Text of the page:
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Budapest or Bucharest? A Tale Of Very Lost French Soccer Fans

Budapest or Bucharest? A Tale Of Very Lost French Soccer Fans
Clémence Guimier

Let's be honest, as European capital names go, Budapest (Hungary) and Bucharest (Romania) are pretty similar. It's even slightly closer in French: Budapest and Bucarest. Still, for six French football fans who wanted to watch last week's France v. Hungary match live, we can only wonder how this geographic blooper could have gone this far.

Oui, oui...the supporters of les Bleus wound up in Bucharest, watching the game on television, rather than the stadium Budapest where France and Hungary finished in a 1-1 draw.

It's unclear who bought the plane tickets, but as local Romanian newspaper Jurnalu National reports, these fans took quite a while to realize their mistake. Non, non, it wasn't at the airport or hotel: Indeed, they still thought they were going to see the game live when they spotted other football fans on the streets of Bucharest wearing yellow and blue outfits.

"We thought they were Hungarian supporters who were also going to the stadium," they told Jurnalu National. In reality, they were a group of Ukrainian supporters, who had arrived early before their country's game, scheduled a few days after in the Romanian capital. (Also, Hungary's colors are red and green ...)

The French fans eventually found out they travelled to the wrong country while sharing beers with the Ukrainian supporters. "We should learn more about Europe," one of the confused supporters confessed.

The European football championship is usually hosted in only one or two countries, but this year's matches are spread around 11 nations, giving soccer fans a chance to improve their knowledge in geography — or get lost on their way to the stadium.

Next up for the French team, which qualified for the round of 16, is Switzerland, a game that will take place Monday ... in Bucharest. So maybe our lovably lost fans just showed up early?

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Geopolitics

Utter Pessimism, What Israelis And Palestinians Share In Common

Right now, according to a joint survey of Israelis and Palestinians, hopes for a peaceful solution of coexistence simply don't exist. The recent spate of violence is confirmation of the deepest kind of pessimism on both sides for any solution other than domination of the other.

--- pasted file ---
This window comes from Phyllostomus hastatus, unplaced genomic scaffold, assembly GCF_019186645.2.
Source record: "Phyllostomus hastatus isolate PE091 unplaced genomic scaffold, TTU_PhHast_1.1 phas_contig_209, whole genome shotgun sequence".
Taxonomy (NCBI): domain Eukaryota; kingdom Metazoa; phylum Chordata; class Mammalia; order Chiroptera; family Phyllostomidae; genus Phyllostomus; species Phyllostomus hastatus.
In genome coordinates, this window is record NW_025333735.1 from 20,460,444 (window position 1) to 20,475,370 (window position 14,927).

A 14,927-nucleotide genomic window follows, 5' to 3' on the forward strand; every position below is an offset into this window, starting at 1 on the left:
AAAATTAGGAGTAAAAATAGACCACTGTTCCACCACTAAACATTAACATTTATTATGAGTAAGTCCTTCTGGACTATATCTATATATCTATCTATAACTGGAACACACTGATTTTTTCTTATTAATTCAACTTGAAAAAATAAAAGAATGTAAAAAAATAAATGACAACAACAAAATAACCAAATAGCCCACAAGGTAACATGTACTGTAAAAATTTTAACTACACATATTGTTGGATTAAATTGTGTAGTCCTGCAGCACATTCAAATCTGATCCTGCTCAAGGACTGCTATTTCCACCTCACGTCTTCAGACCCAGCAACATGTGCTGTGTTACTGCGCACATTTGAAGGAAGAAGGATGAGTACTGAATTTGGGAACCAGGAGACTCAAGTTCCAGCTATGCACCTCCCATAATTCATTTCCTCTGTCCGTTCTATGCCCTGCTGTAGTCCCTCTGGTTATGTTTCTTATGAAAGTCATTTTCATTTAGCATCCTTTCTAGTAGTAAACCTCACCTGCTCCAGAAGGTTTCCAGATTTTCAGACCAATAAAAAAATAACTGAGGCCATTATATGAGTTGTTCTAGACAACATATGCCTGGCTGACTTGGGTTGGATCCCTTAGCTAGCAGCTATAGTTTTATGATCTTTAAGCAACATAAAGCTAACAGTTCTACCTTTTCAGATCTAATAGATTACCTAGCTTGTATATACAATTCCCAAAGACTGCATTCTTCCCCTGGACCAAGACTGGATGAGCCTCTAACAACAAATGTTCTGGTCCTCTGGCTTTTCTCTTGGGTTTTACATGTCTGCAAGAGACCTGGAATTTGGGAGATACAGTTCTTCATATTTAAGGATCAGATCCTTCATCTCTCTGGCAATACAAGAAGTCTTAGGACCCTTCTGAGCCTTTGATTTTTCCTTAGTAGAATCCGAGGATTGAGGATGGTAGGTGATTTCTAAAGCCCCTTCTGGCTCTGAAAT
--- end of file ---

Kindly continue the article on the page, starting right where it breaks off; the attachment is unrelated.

An old Palestinian protester waves Palestinian flag while he confronts the Israeli soldiers during the demonstration against Israeli settlements in the village of Beit Dajan near the West Bank city of Nablus.

A Palestinian protester confronts Israeli soldiers during the demonstration against Israeli settlements in the West Bank village of Beit Dajan on Jan. 6.

Pierre Haski

-Analysis-

PARIS — Just before the latest outbreak of violence between Israelis and Palestinians, a survey of public opinion among the two peoples provided a key to understanding the current situation unfolding before our eyes.

It was a joint study, entitled "Palestinian-Israeli Pulse", carried out by two research centers, one Israeli, the other Palestinian, which for years have been regularly asking the same questions to both sides.

The result is disastrous: not only is the support for the two-state solution — Israel and Palestine side by side — at its lowest point in two decades, but there is now a significant share of opinion on both sides that favors a "non-democratic" solution, i.e., a single state controlled by either the Israelis or Palestinians.

This captures the absolute sense of pessimism commonly felt regarding the chances of the two-state option ever being realized, which currently appears to be our grim reality today. But the results are also an expression of the growing acceptance on both sides that it is inconceivable for either state to live without dominating the other — and therefore impossible to live in peace.

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